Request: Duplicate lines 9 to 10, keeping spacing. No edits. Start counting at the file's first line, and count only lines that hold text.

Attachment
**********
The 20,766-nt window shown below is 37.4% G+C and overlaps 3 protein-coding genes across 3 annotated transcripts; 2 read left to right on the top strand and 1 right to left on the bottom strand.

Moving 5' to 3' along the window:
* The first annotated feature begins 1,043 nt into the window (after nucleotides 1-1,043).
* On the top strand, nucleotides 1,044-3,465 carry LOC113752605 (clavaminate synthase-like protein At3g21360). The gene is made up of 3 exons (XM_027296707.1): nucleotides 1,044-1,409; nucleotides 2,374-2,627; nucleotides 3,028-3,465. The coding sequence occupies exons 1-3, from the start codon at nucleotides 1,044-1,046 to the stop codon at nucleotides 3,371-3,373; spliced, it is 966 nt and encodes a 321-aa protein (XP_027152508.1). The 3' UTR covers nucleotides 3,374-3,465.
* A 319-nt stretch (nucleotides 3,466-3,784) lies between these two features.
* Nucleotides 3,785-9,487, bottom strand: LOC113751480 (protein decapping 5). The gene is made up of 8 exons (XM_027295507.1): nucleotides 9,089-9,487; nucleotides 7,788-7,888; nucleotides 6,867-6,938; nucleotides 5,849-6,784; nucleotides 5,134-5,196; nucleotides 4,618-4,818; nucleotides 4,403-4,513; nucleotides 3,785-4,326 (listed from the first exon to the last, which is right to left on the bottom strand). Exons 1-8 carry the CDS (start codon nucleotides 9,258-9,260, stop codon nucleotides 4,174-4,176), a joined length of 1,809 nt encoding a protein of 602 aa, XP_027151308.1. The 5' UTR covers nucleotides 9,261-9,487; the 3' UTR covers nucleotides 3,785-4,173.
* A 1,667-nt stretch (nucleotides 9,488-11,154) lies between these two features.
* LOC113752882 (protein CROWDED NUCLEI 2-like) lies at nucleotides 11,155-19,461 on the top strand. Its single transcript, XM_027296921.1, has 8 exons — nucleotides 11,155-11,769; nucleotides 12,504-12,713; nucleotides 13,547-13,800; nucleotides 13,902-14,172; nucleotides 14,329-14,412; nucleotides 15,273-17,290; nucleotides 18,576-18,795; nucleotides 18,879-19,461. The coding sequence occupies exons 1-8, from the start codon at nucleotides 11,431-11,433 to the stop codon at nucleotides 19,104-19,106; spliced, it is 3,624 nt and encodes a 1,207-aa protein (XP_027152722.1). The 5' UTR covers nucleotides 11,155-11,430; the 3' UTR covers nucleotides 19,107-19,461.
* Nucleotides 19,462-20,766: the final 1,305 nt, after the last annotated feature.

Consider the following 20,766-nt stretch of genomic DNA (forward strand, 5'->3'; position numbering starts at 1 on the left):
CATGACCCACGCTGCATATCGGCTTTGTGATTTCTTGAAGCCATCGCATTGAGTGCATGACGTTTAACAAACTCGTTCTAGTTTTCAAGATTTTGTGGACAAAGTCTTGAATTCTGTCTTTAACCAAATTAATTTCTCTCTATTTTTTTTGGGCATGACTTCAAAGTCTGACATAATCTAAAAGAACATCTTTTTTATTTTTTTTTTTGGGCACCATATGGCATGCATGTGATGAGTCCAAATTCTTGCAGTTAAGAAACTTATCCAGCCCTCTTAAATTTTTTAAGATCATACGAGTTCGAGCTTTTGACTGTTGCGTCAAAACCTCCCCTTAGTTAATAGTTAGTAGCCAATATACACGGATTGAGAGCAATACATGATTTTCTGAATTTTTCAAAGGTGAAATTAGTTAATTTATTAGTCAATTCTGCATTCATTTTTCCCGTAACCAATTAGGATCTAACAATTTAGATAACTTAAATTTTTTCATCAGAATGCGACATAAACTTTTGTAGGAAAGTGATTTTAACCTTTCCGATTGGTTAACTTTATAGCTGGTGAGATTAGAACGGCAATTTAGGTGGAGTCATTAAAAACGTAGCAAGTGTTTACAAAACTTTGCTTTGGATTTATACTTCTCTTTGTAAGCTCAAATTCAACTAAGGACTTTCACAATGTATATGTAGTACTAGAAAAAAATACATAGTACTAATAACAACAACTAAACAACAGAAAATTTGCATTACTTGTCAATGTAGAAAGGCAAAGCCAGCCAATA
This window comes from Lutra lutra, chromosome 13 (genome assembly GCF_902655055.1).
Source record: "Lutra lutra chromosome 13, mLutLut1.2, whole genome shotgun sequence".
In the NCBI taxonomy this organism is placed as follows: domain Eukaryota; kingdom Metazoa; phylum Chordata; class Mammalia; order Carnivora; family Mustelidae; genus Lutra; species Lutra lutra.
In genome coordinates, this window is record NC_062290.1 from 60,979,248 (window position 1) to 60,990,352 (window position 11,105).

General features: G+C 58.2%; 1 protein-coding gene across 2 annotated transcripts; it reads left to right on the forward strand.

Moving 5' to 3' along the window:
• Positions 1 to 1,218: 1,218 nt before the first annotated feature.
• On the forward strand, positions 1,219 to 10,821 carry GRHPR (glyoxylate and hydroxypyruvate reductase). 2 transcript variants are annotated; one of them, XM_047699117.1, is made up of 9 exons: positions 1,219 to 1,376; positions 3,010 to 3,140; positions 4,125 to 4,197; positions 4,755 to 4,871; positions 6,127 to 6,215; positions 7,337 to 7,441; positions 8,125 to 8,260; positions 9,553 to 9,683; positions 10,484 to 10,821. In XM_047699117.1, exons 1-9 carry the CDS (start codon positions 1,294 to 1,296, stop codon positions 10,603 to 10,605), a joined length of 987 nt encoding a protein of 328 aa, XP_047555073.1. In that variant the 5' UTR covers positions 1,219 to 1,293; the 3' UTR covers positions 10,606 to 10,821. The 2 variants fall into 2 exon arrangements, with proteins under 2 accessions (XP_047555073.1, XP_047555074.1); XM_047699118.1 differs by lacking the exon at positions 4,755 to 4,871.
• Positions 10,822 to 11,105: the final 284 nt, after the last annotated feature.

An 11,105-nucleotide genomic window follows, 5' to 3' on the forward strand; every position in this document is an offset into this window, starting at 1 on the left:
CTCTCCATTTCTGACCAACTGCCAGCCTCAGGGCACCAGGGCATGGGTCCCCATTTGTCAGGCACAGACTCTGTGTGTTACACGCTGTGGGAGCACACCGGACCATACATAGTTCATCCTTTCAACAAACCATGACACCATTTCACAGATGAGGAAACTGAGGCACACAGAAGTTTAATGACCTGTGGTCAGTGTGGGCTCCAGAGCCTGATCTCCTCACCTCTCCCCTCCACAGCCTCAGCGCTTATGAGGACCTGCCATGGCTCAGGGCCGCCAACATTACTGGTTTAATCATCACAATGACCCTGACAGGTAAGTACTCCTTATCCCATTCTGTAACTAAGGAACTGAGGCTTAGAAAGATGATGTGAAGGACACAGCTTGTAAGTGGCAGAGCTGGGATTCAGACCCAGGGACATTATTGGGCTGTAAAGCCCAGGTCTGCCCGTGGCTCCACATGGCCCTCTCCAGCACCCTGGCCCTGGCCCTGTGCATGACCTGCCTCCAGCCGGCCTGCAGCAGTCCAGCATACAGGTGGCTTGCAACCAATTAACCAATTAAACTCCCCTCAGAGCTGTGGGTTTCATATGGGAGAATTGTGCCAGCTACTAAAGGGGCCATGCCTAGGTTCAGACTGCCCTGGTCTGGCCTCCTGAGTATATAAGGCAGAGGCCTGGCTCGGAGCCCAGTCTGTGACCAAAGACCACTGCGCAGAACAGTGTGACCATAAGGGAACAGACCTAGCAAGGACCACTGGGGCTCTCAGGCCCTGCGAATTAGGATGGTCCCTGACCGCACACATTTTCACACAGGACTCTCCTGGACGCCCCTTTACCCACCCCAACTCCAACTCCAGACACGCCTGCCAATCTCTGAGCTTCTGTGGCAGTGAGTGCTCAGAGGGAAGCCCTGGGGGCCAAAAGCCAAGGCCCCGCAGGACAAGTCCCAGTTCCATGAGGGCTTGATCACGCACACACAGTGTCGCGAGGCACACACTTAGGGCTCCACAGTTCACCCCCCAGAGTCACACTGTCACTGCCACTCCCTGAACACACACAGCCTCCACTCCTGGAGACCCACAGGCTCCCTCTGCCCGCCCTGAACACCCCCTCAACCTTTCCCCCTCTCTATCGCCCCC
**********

* Nucleotides 19,462-20,766: the final 1,305 nt, after the last annotated feature.

Consider the following 20,766-nt stretch of genomic DNA (forward strand, 5'->3'; position numbering starts at 1 on the left):